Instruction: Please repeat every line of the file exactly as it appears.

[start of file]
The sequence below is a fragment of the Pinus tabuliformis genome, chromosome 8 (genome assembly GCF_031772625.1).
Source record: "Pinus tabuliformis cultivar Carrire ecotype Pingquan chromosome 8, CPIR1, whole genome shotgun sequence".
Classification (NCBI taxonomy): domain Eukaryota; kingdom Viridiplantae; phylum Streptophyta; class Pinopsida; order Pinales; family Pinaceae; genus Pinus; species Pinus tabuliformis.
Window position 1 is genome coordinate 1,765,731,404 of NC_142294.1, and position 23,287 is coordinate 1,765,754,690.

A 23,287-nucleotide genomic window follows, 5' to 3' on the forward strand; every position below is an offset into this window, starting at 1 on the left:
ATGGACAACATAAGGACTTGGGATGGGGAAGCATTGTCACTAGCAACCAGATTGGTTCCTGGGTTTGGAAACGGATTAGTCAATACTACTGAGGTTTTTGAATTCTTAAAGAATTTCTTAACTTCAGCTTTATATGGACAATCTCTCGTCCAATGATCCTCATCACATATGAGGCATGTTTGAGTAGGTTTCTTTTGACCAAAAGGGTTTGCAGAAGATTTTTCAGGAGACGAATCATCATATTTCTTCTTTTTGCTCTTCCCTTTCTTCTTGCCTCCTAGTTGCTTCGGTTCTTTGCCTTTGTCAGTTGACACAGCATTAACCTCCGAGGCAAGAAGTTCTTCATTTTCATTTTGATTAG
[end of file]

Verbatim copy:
The sequence below is a fragment of the Pinus tabuliformis genome, chromosome 8 (genome assembly GCF_031772625.1).
Source record: "Pinus tabuliformis cultivar Carrire ecotype Pingquan chromosome 8, CPIR1, whole genome shotgun sequence".
Classification (NCBI taxonomy): domain Eukaryota; kingdom Viridiplantae; phylum Streptophyta; class Pinopsida; order Pinales; family Pinaceae; genus Pinus; species Pinus tabuliformis.
Window position 1 is genome coordinate 1,765,731,404 of NC_142294.1, and position 23,287 is coordinate 1,765,754,690.

A 23,287-nucleotide genomic window follows, 5' to 3' on the forward strand; every position below is an offset into this window, starting at 1 on the left:
ATGGACAACATAAGGACTTGGGATGGGGAAGCATTGTCACTAGCAACCAGATTGGTTCCTGGGTTTGGAAACGGATTAGTCAATACTACTGAGGTTTTTGAATTCTTAAAGAATTTCTTAACTTCAGCTTTATATGGACAATCTCTCGTCCAATGATCCTCATCACATATGAGGCATGTTTGAGTAGGTTTCTTTTGACCAAAAGGGTTTGCAGAAGATTTTTCAGGAGACGAATCATCATATTTCTTCTTTTTGCTCTTCCCTTTCTTCTTGCCTCCTAGTTGCTTCGGTTCTTTGCCTTTGTCAGTTGACACAGCATTAACCTCCGAGGCAAGAAGTTCTTCATTTTCATTTTGATTAG